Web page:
Previous news story    Next news story

Ricoh GR Preview extended with further details and more comparisons

By dpreview staff on Apr 22, 2013 at 22:13 GMT
Buy on GearShop

We've extended our Ricoh GR Preview with additional comparisons, studio shots, a larger gallery and more details on the camera's behavior. We've shot our standard test scene with both the Ricoh and Sigma's DP1 Merrill, and added the DP1M to the comparison using our forthcoming test scene. Furthermore we've shot the GR next to the Coolpix A in a real-world setting.

The preview now also contains an extra page detailing more about the camera's handling, including a look at its focus confirmation options and its behavior in movie mode. The GR has also been added as a comparison camera to the Nikon Coolpix A preview.

Note: The Sigma DP1 Merrill has only been added to our test scene in JPEG mode, since our standard converter does not support it.

248
I own it
133
I want it
22
I had it
Discuss in the forums
Our favorite products. Free 2 day shipping.
Support this site, buy from dpreview GearShop.
Ricoh GR

Comments

Total comments: 75
Kodachrome200
By Kodachrome200 (Apr 25, 2013)

hey R. Butler how pocketable is this? comfortable? a tight squeeze? baggy pants required? not happnening?

0 upvotes
alfredo_tomato
By alfredo_tomato (Apr 24, 2013)

Is Ricoh taking a page out of the Sigma playbook? Instead of changing lenses, will we be be pulling another GR out of our pocket?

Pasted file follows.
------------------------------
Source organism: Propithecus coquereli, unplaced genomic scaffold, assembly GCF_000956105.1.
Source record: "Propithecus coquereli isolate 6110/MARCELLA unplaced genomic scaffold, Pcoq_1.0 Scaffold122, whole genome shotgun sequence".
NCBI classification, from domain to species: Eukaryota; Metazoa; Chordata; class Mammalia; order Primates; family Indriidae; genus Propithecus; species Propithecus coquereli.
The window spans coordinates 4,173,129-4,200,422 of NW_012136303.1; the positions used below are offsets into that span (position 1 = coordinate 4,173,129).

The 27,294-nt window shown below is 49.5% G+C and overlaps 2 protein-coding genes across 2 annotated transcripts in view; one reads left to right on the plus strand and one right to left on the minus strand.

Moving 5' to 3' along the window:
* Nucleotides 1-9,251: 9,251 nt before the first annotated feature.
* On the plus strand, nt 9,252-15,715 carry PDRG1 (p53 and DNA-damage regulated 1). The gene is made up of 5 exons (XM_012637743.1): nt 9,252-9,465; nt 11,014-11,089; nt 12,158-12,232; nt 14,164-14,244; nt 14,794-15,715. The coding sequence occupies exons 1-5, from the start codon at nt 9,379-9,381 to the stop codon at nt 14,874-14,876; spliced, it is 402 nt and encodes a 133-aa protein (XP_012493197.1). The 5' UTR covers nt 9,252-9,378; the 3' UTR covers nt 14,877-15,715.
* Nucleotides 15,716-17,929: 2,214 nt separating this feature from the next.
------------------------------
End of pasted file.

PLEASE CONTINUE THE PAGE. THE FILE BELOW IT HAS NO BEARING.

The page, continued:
0 upvotes
Richard Butler
By Richard Butler (Apr 24, 2013)

Ricoh has been making fixed, prime-lens cameras for a lot longer than Sigma. This is simply their first large sensor model.

1 upvote
VladimirV
By VladimirV (Apr 25, 2013)

Richard, this is not quite their first large sensor model, in more than one was the GXR with A12 28mm and GXr A12 50mm were large sensor fixed, prime-lens cameras quite a while ago.
Most people just focused in presenting the GXR as a system camera where it was more a collection of fixed lens cameras.

You are right in that Ricoh had the GRD and film GR1 cameras way before Sigma and this is just an evolution of these cameras.

1 upvote
Richard Butler
By Richard Butler (Apr 25, 2013)

Vladimir - what I meant was it's the first large sensor compact in this range. I should have been more precise.

You raise an interesting point about the GXRs - should they be considered a system or a series of individual cameras? I know then well, having used the 55 equiv and 28 equiv a fair bit (though we've never had a chance to use the large sensor zoom), but I'd not really thought of them that way.

0 upvotes
marike6
By marike6 (Apr 24, 2013)

One issue with the Studio Scene Test is the Nikon Coolpix A image is underexposed. A images receive 1/3 EV less exposure than the GRD V, but images appear closer to 1/2 EV underexposed. Perhaps DPR was trying to protect the highlights, but normally Matrix Metering does a better job than these studio samples.

RAW files from both cameras look wonderful, much better than the E-PL5 I just picked up.

Comment edited 2 minutes after posting
0 upvotes
Richard Butler
By Richard Butler (Apr 24, 2013)

Are you talking about the current (old) test scene or the new test scene?

The shots from our existing scene are comfortably within a 1/6th of an EV of one another. We manually expose the test scene and middle-grey match, in JPEG, since that's the way ISO is assessed.

Matrix metering is not used, nor are we making any decisions about protecting highlights.